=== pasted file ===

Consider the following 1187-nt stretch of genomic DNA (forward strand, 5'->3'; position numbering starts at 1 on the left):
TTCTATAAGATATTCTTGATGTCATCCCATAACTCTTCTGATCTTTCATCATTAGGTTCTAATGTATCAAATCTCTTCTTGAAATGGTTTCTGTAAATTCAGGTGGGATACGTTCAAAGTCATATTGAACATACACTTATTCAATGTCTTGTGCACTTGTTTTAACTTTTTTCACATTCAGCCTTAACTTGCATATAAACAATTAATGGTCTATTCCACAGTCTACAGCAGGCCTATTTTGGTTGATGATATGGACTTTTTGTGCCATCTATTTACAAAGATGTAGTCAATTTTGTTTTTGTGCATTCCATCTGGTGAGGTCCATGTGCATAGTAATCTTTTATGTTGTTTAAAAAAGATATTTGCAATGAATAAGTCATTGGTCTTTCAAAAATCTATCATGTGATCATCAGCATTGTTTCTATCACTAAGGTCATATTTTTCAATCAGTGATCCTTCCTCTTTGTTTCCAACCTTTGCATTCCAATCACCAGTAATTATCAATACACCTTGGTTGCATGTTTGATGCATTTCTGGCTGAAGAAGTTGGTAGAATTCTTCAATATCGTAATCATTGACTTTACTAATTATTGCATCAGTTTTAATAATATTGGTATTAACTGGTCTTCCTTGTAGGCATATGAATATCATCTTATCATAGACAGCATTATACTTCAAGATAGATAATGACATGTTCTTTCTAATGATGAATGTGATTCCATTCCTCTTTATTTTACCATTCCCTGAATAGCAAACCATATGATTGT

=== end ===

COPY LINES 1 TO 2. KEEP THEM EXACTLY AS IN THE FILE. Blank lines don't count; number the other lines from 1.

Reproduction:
Consider the following 1187-nt stretch of genomic DNA (forward strand, 5'->3'; position numbering starts at 1 on the left):
TTCTATAAGATATTCTTGATGTCATCCCATAACTCTTCTGATCTTTCATCATTAGGTTCTAATGTATCAAATCTCTTCTTGAAATGGTTTCTGTAAATTCAGGTGGGATACGTTCAAAGTCATATTGAACATACACTTATTCAATGTCTTGTGCACTTGTTTTAACTTTTTTCACATTCAGCCTTAACTTGCATATAAACAATTAATGGTCTATTCCACAGTCTACAGCAGGCCTATTTTGGTTGATGATATGGACTTTTTGTGCCATCTATTTACAAAGATGTAGTCAATTTTGTTTTTGTGCATTCCATCTGGTGAGGTCCATGTGCATAGTAATCTTTTATGTTGTTTAAAAAAGATATTTGCAATGAATAAGTCATTGGTCTTTCAAAAATCTATCATGTGATCATCAGCATTGTTTCTATCACTAAGGTCATATTTTTCAATCAGTGATCCTTCCTCTTTGTTTCCAACCTTTGCATTCCAATCACCAGTAATTATCAATACACCTTGGTTGCATGTTTGATGCATTTCTGGCTGAAGAAGTTGGTAGAATTCTTCAATATCGTAATCATTGACTTTACTAATTATTGCATCAGTTTTAATAATATTGGTATTAACTGGTCTTCCTTGTAGGCATATGAATATCATCTTATCATAGACAGCATTATACTTCAAGATAGATAATGACATGTTCTTTCTAATGATGAATGTGATTCCATTCCTCTTTATTTTACCATTCCCTGAATAGCAAACCATATGATTGT